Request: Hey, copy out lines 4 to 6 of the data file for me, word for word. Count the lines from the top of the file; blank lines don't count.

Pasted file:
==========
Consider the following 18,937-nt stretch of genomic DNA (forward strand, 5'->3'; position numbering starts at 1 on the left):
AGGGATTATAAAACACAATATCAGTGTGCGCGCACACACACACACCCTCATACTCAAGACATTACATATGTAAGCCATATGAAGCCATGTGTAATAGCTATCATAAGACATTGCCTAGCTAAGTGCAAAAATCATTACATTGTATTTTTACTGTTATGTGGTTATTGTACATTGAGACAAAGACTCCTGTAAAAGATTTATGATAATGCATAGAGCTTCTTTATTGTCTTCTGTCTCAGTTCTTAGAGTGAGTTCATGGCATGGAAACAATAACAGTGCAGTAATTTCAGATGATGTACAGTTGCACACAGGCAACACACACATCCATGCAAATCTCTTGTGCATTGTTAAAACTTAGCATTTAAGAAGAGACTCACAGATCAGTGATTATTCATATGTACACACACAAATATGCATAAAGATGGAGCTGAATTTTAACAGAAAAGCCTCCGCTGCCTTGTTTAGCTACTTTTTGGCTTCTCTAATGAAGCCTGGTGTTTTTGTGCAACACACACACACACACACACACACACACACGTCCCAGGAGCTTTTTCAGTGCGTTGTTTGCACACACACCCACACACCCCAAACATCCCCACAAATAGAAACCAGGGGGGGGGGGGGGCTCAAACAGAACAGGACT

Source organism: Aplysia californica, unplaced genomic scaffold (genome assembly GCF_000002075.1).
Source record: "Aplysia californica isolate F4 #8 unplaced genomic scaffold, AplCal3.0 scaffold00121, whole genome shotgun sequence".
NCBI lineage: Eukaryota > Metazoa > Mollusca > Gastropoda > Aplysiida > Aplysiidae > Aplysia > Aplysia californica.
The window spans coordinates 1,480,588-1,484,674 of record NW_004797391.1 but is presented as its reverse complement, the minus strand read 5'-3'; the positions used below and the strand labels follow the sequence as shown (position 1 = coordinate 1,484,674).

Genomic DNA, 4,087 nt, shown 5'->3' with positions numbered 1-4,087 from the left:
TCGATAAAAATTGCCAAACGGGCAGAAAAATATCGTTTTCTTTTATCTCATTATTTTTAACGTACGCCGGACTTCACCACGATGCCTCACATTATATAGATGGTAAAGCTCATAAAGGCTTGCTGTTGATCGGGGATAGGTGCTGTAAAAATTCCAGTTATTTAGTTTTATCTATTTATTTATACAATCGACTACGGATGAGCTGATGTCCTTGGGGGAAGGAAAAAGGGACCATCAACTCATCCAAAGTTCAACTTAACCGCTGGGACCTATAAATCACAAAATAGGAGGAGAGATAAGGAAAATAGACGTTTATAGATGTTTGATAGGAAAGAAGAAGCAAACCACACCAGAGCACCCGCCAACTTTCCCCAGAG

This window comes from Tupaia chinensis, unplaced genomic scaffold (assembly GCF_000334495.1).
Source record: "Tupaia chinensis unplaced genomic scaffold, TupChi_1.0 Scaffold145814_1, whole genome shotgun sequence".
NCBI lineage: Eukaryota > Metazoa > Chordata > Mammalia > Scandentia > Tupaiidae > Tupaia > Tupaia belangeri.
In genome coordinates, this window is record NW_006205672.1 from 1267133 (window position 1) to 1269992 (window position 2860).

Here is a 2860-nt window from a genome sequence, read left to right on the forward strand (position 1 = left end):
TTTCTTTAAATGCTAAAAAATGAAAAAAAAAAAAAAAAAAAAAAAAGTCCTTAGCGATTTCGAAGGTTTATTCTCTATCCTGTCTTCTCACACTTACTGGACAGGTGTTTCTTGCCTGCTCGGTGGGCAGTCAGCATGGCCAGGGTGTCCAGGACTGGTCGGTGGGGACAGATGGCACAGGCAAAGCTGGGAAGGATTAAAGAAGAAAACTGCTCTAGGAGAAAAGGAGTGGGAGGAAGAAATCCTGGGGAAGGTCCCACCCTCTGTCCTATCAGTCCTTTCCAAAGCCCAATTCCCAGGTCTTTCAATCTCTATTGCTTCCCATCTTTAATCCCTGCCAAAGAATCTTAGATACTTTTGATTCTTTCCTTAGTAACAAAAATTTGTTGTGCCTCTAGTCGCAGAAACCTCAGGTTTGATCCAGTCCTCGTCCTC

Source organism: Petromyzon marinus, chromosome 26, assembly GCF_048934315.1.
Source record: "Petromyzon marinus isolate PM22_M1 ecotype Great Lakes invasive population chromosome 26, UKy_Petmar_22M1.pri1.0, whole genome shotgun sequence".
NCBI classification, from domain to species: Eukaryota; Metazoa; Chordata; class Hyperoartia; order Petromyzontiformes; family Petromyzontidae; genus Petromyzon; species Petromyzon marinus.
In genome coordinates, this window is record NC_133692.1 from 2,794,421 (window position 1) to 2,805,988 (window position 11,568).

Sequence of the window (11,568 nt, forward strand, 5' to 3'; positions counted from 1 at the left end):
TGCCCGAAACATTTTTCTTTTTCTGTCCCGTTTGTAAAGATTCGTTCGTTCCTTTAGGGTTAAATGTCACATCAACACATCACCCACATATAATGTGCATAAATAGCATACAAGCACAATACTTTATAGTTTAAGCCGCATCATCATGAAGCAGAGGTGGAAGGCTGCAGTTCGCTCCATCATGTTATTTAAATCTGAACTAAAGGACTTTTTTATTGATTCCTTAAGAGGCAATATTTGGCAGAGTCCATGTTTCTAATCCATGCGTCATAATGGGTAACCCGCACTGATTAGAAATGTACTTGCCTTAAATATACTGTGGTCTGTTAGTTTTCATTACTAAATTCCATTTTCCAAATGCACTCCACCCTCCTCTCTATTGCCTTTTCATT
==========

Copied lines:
Source record: "Aplysia californica isolate F4 #8 unplaced genomic scaffold, AplCal3.0 scaffold00121, whole genome shotgun sequence".
NCBI lineage: Eukaryota > Metazoa > Mollusca > Gastropoda > Aplysiida > Aplysiidae > Aplysia > Aplysia californica.
The window spans coordinates 1,480,588-1,484,674 of record NW_004797391.1 but is presented as its reverse complement, the minus strand read 5'-3'; the positions used below and the strand labels follow the sequence as shown (position 1 = coordinate 1,484,674).